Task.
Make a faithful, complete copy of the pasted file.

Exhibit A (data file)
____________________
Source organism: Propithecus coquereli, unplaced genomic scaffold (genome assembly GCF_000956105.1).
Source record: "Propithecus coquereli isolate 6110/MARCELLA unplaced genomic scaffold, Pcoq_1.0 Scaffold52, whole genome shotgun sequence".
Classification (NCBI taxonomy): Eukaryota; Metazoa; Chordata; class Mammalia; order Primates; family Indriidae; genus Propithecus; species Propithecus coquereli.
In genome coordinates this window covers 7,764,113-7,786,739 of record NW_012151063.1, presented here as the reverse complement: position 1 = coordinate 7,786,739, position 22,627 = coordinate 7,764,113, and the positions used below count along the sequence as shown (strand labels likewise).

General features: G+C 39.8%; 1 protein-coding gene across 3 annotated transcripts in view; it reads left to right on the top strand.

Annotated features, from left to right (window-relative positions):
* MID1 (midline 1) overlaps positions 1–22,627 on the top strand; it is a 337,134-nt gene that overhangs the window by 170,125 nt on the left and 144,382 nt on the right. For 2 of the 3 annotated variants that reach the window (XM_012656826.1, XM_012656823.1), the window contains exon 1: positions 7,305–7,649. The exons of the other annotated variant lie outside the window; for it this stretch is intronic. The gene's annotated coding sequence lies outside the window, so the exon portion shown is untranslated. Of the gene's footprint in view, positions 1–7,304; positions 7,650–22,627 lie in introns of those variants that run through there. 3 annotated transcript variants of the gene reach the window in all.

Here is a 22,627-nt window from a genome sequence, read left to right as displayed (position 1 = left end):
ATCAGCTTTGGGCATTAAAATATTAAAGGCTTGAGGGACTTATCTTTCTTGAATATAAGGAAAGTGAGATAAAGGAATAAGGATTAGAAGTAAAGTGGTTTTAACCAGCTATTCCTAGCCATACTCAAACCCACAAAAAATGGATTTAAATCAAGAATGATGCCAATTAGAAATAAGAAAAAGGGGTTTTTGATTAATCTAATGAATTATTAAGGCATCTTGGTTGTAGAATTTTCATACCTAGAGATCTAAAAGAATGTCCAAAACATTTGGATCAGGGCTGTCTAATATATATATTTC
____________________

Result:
Source organism: Propithecus coquereli, unplaced genomic scaffold (genome assembly GCF_000956105.1).
Source record: "Propithecus coquereli isolate 6110/MARCELLA unplaced genomic scaffold, Pcoq_1.0 Scaffold52, whole genome shotgun sequence".
Classification (NCBI taxonomy): Eukaryota; Metazoa; Chordata; class Mammalia; order Primates; family Indriidae; genus Propithecus; species Propithecus coquereli.
In genome coordinates this window covers 7,764,113-7,786,739 of record NW_012151063.1, presented here as the reverse complement: position 1 = coordinate 7,786,739, position 22,627 = coordinate 7,764,113, and the positions used below count along the sequence as shown (strand labels likewise).

General features: G+C 39.8%; 1 protein-coding gene across 3 annotated transcripts in view; it reads left to right on the top strand.

Annotated features, from left to right (window-relative positions):
* MID1 (midline 1) overlaps positions 1–22,627 on the top strand; it is a 337,134-nt gene that overhangs the window by 170,125 nt on the left and 144,382 nt on the right. For 2 of the 3 annotated variants that reach the window (XM_012656826.1, XM_012656823.1), the window contains exon 1: positions 7,305–7,649. The exons of the other annotated variant lie outside the window; for it this stretch is intronic. The gene's annotated coding sequence lies outside the window, so the exon portion shown is untranslated. Of the gene's footprint in view, positions 1–7,304; positions 7,650–22,627 lie in introns of those variants that run through there. 3 annotated transcript variants of the gene reach the window in all.

Here is a 22,627-nt window from a genome sequence, read left to right as displayed (position 1 = left end):
ATCAGCTTTGGGCATTAAAATATTAAAGGCTTGAGGGACTTATCTTTCTTGAATATAAGGAAAGTGAGATAAAGGAATAAGGATTAGAAGTAAAGTGGTTTTAACCAGCTATTCCTAGCCATACTCAAACCCACAAAAAATGGATTTAAATCAAGAATGATGCCAATTAGAAATAAGAAAAAGGGGTTTTTGATTAATCTAATGAATTATTAAGGCATCTTGGTTGTAGAATTTTCATACCTAGAGATCTAAAAGAATGTCCAAAACATTTGGATCAGGGCTGTCTAATATATATATTTC